My complete teacup guide

Sandra Slawinski 23rd August 2019 0 comments

I drink tea all day long, every day of the year. I want to shed light on the teacup it self: what it is made of and why we should all drink our tea from a gorgeous teacup versus plain mug!

WHAT IS A TEACUP – a small vessel made to drink tea from ( duh), it may be with or without a handle. Tea is 5000 years old and the Chinese introduced a porcelain or stoneware vessel first in the 8th century. It first appeared in 17th century in Europe when tea was being imported from the colonies. The handle to the cup came a century later as Europeans served their tea much hotter than the Chinese did. In 19th century they became part of a set with matching saucer, made out of ceramics. Cups for morning tea are generally larger than for afternoon tea.

tea cup right Fortnum and Mason, bottom Lomonosov

MATERIALS USED – ceramics are the most common teacups either in stoneware or porcelain good for durability and mass production. A more sturdy china for daily use and semi-translucent bone china for elegance and collectors.

Porcelain is a white vitrified translucent ceramic. Made out of clay and is supplemented by glass, bone ash, alabaster, etc. Porcelain is fired at a higher temperature so its is harder.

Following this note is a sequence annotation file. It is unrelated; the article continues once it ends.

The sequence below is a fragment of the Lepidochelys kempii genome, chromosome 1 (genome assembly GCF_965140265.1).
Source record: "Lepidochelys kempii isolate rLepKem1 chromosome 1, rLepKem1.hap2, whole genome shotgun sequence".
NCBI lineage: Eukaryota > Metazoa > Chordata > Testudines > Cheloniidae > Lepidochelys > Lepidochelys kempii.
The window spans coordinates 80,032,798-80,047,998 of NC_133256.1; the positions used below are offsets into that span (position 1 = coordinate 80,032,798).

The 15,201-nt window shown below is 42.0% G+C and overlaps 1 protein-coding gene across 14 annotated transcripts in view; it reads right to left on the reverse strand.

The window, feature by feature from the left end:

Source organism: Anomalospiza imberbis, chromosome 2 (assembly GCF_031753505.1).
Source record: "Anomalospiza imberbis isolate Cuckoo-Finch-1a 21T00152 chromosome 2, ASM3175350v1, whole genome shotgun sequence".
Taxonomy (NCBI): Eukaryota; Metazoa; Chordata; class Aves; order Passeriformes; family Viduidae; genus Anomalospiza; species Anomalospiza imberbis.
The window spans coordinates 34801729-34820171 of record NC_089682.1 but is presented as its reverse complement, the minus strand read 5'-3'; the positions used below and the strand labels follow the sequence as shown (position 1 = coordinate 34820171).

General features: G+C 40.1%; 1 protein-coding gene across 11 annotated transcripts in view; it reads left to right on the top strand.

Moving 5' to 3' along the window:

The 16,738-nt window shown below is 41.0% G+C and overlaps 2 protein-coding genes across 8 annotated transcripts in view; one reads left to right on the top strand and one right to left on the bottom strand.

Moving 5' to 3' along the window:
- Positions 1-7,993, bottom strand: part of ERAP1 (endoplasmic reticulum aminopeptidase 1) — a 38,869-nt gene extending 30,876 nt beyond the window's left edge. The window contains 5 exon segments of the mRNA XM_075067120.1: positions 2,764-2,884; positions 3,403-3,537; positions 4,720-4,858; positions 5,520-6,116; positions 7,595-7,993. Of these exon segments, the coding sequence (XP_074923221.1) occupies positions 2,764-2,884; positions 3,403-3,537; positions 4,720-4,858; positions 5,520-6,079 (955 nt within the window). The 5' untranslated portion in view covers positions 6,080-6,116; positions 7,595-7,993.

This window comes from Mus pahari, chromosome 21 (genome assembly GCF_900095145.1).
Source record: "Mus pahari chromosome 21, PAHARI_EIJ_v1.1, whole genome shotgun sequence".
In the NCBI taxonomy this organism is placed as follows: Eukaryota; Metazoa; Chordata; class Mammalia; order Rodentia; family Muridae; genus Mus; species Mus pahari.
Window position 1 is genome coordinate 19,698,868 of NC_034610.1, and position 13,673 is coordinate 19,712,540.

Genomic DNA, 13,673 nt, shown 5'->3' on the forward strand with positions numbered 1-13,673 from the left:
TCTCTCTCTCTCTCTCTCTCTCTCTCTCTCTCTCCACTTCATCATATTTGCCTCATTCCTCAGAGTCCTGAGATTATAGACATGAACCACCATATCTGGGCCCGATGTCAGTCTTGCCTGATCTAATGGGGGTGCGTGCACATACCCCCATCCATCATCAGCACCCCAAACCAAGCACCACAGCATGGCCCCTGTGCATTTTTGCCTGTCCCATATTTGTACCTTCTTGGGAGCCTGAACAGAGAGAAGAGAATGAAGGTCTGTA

Bone china contains a minimum of 30% of bone ash to combat the brittleness of porcelain and fired twice. It has a creamy colour due to the bone ash. Bone china when held to the light is semi-translucent.

Fine china is made from porcelain and is whiter due to the granite powder added.

Let’s face  it nor plastic nor Styrofoam cups can induce the pleasure of a bone china teacup.

from bottom to top: Lomonosov, wedgwood, delftware, Herend

STYLE AND COLOUR – The style of the bowl ranges from basic straight, rounded, fluted ribbed to scalloped. The handle also has different forms such as D-shape, ring and curled. The foot can be flat or raised. The designs range from hand painted floral and fruit motifs to Victorian silhouettes in every colour. I find a slim rim also very pleasing to drink from and porcelain does not alter the flavour of the tea.

I noticed when I pulled out my collection ( some are vintage or new versions of vintage design) I noticed I have a LOT of blue and white ( actually almost all are). Blue and white pottery became very popular in China in 14th century when the cobalt blue pigment was discovered in Persia.  Through the Dutch trading with the East, Delftware ( called blue Delft) became extremely fashionable in Europe in the 17th and 18th century. So no wonder that most of my collection is blue and white as it are vintage designs colliding when tea became fashionable in Europe.

TEACUP vs MUG – my pet peeve 🙂 tea is generally served in a teacup with saucer versus a mug as the larger circumference will allow the tea to cool down faster and be enjoyed sipping tea without burning your lips. Of course the elegant cup and saucer brings honour to the noble drink and the tradition. The right teacup will enhance your tea drinking experience in every way, believe you me.

Written and photographed by Sandra Slawinski without commercial deals. My tea cup collection: Fortnum & Mason, Delftware, Herend and Imperial Lomonosov china and a few vintage pieces in between.